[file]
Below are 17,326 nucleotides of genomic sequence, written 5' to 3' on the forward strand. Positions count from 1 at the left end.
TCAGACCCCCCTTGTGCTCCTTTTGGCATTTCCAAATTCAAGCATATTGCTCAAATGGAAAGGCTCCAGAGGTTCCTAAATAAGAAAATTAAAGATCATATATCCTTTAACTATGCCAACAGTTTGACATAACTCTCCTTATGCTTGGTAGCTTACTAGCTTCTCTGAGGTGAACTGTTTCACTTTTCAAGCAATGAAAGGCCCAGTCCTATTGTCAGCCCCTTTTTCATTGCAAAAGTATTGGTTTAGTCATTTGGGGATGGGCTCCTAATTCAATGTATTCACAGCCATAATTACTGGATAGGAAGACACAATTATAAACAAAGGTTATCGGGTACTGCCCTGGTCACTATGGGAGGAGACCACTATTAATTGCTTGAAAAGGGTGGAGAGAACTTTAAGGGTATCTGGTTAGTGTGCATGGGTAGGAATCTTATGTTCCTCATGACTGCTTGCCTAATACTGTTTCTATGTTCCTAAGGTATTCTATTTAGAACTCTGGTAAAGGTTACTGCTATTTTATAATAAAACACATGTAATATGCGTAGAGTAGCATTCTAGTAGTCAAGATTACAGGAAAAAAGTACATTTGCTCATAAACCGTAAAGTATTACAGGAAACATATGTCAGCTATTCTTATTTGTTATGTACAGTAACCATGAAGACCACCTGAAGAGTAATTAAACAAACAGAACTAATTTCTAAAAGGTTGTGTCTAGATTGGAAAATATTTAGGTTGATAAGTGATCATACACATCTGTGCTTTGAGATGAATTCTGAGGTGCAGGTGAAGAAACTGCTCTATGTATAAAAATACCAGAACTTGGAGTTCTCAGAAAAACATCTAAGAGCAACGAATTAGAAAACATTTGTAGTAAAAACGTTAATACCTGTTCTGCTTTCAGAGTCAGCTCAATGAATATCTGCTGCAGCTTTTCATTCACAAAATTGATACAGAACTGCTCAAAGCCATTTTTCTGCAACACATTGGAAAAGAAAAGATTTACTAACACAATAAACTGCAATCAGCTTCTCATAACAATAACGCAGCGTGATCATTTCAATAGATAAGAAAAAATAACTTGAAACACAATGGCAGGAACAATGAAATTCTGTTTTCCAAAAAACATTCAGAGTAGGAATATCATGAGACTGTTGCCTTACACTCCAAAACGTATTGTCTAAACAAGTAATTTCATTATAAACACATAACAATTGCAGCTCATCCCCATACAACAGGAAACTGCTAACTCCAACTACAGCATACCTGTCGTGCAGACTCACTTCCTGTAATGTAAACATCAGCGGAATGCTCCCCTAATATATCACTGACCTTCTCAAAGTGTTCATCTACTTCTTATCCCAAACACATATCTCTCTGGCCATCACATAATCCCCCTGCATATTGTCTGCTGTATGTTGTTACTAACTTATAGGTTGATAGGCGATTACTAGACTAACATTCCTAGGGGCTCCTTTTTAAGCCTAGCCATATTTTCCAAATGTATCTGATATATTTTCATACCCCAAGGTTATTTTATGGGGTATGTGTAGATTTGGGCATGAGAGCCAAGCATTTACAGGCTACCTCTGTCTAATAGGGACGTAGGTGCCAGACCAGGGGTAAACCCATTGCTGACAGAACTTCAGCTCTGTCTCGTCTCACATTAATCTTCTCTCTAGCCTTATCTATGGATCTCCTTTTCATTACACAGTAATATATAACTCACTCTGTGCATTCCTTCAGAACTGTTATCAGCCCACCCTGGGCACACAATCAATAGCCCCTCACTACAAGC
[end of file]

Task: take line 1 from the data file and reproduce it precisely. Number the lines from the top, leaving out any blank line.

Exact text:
Below are 17,326 nucleotides of genomic sequence, written 5' to 3' on the forward strand. Positions count from 1 at the left end.